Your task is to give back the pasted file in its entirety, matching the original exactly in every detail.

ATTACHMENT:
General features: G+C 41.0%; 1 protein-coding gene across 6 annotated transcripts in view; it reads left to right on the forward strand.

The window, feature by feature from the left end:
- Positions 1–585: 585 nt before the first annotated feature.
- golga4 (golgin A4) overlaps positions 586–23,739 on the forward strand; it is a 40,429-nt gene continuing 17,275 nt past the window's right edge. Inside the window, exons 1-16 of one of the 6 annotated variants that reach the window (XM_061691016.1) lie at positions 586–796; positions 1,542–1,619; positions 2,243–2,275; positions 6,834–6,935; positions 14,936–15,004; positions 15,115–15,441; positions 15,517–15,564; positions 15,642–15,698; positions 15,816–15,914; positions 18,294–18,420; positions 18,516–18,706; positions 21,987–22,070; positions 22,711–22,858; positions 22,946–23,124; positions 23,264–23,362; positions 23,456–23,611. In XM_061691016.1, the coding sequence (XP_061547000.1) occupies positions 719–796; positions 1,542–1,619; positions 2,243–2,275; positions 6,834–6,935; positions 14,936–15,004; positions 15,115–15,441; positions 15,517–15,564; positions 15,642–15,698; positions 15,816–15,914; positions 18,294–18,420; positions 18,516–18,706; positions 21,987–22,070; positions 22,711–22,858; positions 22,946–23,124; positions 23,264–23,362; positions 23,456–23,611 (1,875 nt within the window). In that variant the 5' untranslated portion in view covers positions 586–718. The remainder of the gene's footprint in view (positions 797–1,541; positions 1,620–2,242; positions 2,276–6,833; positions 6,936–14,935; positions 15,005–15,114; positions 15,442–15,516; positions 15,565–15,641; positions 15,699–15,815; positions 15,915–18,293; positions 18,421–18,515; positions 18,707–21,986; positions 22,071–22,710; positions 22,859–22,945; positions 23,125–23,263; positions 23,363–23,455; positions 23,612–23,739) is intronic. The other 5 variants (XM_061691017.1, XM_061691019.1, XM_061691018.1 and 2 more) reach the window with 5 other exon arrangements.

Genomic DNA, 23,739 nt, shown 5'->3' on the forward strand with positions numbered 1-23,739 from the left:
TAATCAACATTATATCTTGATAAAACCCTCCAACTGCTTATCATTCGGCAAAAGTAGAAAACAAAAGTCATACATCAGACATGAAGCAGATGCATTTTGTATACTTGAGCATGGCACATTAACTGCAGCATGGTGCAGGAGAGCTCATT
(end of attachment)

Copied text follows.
General features: G+C 41.0%; 1 protein-coding gene across 6 annotated transcripts in view; it reads left to right on the forward strand.

The window, feature by feature from the left end:
- Positions 1–585: 585 nt before the first annotated feature.
- golga4 (golgin A4) overlaps positions 586–23,739 on the forward strand; it is a 40,429-nt gene continuing 17,275 nt past the window's right edge. Inside the window, exons 1-16 of one of the 6 annotated variants that reach the window (XM_061691016.1) lie at positions 586–796; positions 1,542–1,619; positions 2,243–2,275; positions 6,834–6,935; positions 14,936–15,004; positions 15,115–15,441; positions 15,517–15,564; positions 15,642–15,698; positions 15,816–15,914; positions 18,294–18,420; positions 18,516–18,706; positions 21,987–22,070; positions 22,711–22,858; positions 22,946–23,124; positions 23,264–23,362; positions 23,456–23,611. In XM_061691016.1, the coding sequence (XP_061547000.1) occupies positions 719–796; positions 1,542–1,619; positions 2,243–2,275; positions 6,834–6,935; positions 14,936–15,004; positions 15,115–15,441; positions 15,517–15,564; positions 15,642–15,698; positions 15,816–15,914; positions 18,294–18,420; positions 18,516–18,706; positions 21,987–22,070; positions 22,711–22,858; positions 22,946–23,124; positions 23,264–23,362; positions 23,456–23,611 (1,875 nt within the window). In that variant the 5' untranslated portion in view covers positions 586–718. The remainder of the gene's footprint in view (positions 797–1,541; positions 1,620–2,242; positions 2,276–6,833; positions 6,936–14,935; positions 15,005–15,114; positions 15,442–15,516; positions 15,565–15,641; positions 15,699–15,815; positions 15,915–18,293; positions 18,421–18,515; positions 18,707–21,986; positions 22,071–22,710; positions 22,859–22,945; positions 23,125–23,263; positions 23,363–23,455; positions 23,612–23,739) is intronic. The other 5 variants (XM_061691017.1, XM_061691019.1, XM_061691018.1 and 2 more) reach the window with 5 other exon arrangements.

Genomic DNA, 23,739 nt, shown 5'->3' on the forward strand with positions numbered 1-23,739 from the left:
TAATCAACATTATATCTTGATAAAACCCTCCAACTGCTTATCATTCGGCAAAAGTAGAAAACAAAAGTCATACATCAGACATGAAGCAGATGCATTTTGTATACTTGAGCATGGCACATTAACTGCAGCATGGTGCAGGAGAGCTCATT